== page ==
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  • Writer's pictureJoe Carson

New Fed Policy: Soft Inflation Target & Only Tightening Financial Conditions Matter

Fed Powell changed or altered the narrative on two policy points this week. The remarks were a sharp departure from what was said, or implied, before such that Fed Powell can be accused of committing a Greenspanism: "I know you think you understand what you thought I said, but I'm not sure you realize that what you heard is not what I meant."

For the past two years, Fed Powell said the priority #1 is to get inflation back to 2%. Many viewed that to mean 2% inflation was a hard target. Yet, at the press conference following the December 12-13 FOMC meeting, Powell stated, "You wouldn't wait to get to 2 percent to cut rates ... it would be too late... you'd want to be reducing restriction on the economy well before 2 percent because -- or before you get to 2 percent so you don't overshoot."

So, 2% inflation is an objective or a goal, not a hard target. In 2020, policymakers changed their longer-run policy objectives to achieve 2% inflation over time, and any shortfall below 2% would allow inflation to run over 2% for some time. Yet, any over-shoot, according to Powell, does not require a similar response or a sustained high-rate policy.

Fed Powell has often stated, "A tightening in financial conditions would work in the same direction as rate tightening." And, two market-driven events in 2023--- the collapse of the Silicon Valley Bank triggered worries over an abrupt tightening in lending standards and reduced credit availability, and more recently, a 100 basis point in long-bond yields triggered concern over an abrupt tightening in financial conditions---so much so Fed Powell mentioned them at press conferences following the FOMC meetings in March and November and said that they influenced their policy decisions.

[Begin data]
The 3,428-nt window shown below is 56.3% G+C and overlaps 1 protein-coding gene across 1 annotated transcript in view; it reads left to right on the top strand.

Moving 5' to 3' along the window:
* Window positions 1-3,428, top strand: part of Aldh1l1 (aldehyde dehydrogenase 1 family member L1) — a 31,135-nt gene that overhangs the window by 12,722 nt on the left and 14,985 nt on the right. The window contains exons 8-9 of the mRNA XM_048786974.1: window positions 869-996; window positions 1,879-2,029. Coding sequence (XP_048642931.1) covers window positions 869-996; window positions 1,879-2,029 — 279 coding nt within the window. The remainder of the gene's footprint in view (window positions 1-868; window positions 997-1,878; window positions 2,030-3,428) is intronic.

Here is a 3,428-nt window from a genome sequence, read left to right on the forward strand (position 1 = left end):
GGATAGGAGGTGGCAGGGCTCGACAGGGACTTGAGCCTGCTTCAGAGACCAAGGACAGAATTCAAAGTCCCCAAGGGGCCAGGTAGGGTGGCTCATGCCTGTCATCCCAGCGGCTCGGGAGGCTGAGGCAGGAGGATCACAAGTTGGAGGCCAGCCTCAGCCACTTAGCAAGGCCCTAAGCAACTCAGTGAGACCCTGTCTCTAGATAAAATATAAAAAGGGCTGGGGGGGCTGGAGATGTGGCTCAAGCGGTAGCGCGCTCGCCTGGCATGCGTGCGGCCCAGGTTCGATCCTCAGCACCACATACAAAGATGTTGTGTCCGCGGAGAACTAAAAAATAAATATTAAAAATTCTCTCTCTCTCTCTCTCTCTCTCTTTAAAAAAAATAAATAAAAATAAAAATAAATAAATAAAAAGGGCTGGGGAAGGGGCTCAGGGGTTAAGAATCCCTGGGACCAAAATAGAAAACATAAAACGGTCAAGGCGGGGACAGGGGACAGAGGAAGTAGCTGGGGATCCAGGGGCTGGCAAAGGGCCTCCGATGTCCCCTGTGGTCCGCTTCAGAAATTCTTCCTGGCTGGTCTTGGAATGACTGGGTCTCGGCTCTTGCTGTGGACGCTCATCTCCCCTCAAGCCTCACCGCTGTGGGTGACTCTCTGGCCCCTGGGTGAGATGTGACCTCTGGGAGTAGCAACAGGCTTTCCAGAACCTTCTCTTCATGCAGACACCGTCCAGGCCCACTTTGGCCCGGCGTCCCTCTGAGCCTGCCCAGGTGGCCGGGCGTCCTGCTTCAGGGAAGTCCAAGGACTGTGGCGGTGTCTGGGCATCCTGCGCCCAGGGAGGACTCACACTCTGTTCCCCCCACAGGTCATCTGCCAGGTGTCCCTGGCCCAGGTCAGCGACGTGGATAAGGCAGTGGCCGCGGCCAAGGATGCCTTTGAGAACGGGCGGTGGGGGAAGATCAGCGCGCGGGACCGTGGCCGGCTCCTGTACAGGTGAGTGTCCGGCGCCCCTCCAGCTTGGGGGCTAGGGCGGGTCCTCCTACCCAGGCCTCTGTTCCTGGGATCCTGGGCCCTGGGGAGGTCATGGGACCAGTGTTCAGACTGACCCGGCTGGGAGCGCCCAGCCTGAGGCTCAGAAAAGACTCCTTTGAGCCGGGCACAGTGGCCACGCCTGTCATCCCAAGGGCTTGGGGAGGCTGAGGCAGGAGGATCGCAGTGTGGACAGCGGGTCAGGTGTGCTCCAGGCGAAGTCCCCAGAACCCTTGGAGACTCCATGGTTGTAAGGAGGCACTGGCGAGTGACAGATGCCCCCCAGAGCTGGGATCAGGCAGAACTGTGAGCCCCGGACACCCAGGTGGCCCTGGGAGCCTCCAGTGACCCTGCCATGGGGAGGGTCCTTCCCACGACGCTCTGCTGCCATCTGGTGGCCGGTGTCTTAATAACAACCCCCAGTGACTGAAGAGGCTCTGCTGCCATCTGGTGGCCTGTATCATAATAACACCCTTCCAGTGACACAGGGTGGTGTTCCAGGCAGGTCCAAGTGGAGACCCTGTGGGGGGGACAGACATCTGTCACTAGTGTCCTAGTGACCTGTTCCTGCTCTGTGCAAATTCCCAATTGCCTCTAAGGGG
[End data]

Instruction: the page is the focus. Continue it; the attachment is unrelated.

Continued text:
But what happens when inflation is running above target, the unemployment rate below target, and there is an unintended market-driven easing of financial conditions? Not much.

Powell stated at this week's press conference, "It's important that financial conditions become aligned or are aligned with what we're trying to accomplish." How is a 100 basis point drop in long-term rates, bringing them below current core inflation, and a double-digit gain in equity prices in the last eight weeks aligned with what the Fed is trying to achieve?

The Fed relies on the financial markets to believe that a policy stance will be maintained long enough to achieve the intended results. For the past two years, Powell has repeatedly stated that the FOMC "is strongly committed to its 2% objective" and used tighter financial conditions to get the desired results.

So, if tighter financial conditions were important to slow inflation, why isn't the reversal or dramatic easing in financial conditions a worrisome event for policymakers?

A major flaw in policymaking is the lack of symmetry on how policymakers react to inflation over and under 2% inflation and easier and tighter financial conditions. It would not be a surprise if easier financial conditions trigger faster growth and higher-than-expected inflation in 2024 or a further rise in equity asset value, lifting the market valuation of domestic equities relative to GDP even further above the peak of the tech bubble. At some point, don't be surprised if Powell utters another Greenspanism: "How do we know when irrational exuberance has unduly escalated asset values?" By some measures, it already has ( see chart).

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